Last Updated on June 11, 2021 by Oddmund Groette
Once in a while, I receive e-mails from readers wondering how they can get ideas to test. In order to find profitable strategies, you need to test a lot.
Looking at my history I guess about 19 of 20 ideas are useless.
Even worse, those 1 in 20 potential profitable ones, many turns out to be unprofitable in live trading! Knowing this I can say a lot of potential traders will lose patience/interest quite quickly. Trading is tedious work. However, I believe trading should be a little bit boring to make money.
So what is the best way to generate trading ideas? Below I list some methods that should help you to get more ideas.
Learn to code
The first piece of advice I would give is to learn how to code.
Why? Because coding increases your potential ideas to test. You don’t need to be advanced, but just knowing 2% of the capabilities of for example Amibroker or Tradestation gets you a long way.
If you can’t code, even the old and boring Excel is a good start. I test several strategies every day across ETFs and stocks. I have big limitations in my lack of programming skills so for the most part, I test in Excel.
Actually, Excel has some advantages over many other software programs. Doing it the old-fashioned way of testing one and one stock I believe makes you find/spot patterns that are hard to see when programming and testing on thousands of stocks.
What are trading ideas?
When you are a quantified trader you are all the time in need of a constant flow of ideas to test.
What kind of ideas am I thinking about?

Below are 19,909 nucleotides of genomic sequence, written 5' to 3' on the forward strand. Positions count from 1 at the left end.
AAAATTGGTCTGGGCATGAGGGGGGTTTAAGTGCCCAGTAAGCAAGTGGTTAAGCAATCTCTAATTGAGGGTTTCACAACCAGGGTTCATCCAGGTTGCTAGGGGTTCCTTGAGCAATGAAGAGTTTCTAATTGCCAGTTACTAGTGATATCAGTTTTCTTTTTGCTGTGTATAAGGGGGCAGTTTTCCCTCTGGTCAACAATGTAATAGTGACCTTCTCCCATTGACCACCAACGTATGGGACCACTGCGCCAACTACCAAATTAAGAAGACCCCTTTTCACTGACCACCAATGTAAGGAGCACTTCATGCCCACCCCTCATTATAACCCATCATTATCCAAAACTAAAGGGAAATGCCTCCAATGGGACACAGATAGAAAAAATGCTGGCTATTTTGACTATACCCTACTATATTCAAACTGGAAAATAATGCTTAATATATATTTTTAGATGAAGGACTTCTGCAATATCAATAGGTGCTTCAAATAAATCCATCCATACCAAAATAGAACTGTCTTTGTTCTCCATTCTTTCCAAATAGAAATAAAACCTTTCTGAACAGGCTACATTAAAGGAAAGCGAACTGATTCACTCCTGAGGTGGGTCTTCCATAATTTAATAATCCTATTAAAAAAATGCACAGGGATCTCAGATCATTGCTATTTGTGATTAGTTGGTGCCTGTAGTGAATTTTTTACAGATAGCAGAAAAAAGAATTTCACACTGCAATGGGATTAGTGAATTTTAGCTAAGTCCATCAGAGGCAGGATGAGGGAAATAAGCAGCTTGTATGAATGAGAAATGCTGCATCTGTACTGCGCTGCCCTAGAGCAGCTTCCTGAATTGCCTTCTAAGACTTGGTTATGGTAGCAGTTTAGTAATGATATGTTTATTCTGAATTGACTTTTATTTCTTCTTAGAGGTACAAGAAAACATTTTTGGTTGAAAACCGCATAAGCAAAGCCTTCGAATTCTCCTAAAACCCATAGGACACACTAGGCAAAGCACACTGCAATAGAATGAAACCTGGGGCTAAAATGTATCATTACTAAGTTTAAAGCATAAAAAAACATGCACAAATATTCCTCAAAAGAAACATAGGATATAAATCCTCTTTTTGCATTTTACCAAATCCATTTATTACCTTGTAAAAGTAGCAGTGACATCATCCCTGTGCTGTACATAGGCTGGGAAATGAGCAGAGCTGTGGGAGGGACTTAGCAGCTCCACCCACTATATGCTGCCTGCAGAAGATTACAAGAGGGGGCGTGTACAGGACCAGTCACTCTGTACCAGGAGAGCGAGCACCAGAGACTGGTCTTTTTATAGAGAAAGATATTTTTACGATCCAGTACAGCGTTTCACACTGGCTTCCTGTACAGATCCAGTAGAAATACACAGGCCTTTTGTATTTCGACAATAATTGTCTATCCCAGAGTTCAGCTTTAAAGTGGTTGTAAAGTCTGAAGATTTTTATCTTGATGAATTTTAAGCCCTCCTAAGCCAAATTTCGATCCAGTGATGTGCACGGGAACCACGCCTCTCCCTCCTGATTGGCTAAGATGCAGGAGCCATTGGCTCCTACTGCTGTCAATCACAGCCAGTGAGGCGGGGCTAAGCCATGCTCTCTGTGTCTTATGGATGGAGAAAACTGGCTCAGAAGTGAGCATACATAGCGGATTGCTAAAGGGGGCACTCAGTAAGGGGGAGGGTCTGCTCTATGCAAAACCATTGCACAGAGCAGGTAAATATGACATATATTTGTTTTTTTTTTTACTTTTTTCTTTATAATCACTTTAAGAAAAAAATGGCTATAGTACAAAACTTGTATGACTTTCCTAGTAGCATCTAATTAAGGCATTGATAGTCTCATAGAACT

I’m thinking about hypotheses.
The testing goes like this:
- Observation: Test what you would like to test.
- Form a specific hypothesis that is 100% quantified.
- Make sure you have data that you can test your hypothesis on.
- Test your hypothesis on your data.
- Make a conclusion: can you confirm or falsify your hypothesis?
- If you conclude you can confirm your hypothesis, they go ahead and test it out of sample, preferably via a demo account.
What are some examples of “trading ideas”?
Let me give you an example of a trading idea:
What happens in the stock market next week if both interest rates and the price of stocks rise during the same week?
This is a very easy hypothesis to test. In Excel, it takes about 15 minutes to test this.
Here is another trading idea:
If gold opens above the 20-day high, is it likely to close higher or lower the very same day?
I hope you get an idea of what trading ideas are all about. It’s no rocket science, you just need to generate ideas all the time to stay one step ahead.
Experience is a good trading teacher:
Experience. Nothing can substitute that. I test a lot more now than I used to, simply because I know more.
Still, trading is becoming increasingly difficult. The markets are in my opinion getting more random and efficient.
However, the more you know about the markets, the more ideas you can generate to test.
Blogs and research papers are great tools for trading ideas
There are plenty of fantastic resources on the internet. If you scroll further than the first page of a Google search, you’ll find plenty of many good blogs. As a matter of fact, the best ideas are never on the first page of Google.
Likewise, there are many research papers that are not only academic-smart but also street-smart.
Books are great for both generating ideas and motivation
Make sure you have a library of many good books, not only about trading but also other fields. Don’t be narrow-minded – make sure you read about a wide range of topics.
Live trading helps you find ideas to test
You have to trade to get ideas. Look at stocks. Pull up charts to get ideas. What happens after a bigger than average volume? What happens in utility stocks after big moves in oil?
Think outside the famous box
The low-hanging fruit is mostly arbed away. Be creative, but don’t use complicated ideas. It has to be simple. Complexity won’t help you – you’ll end up curve-fitting your ideas and end up disappointed when you start live trading.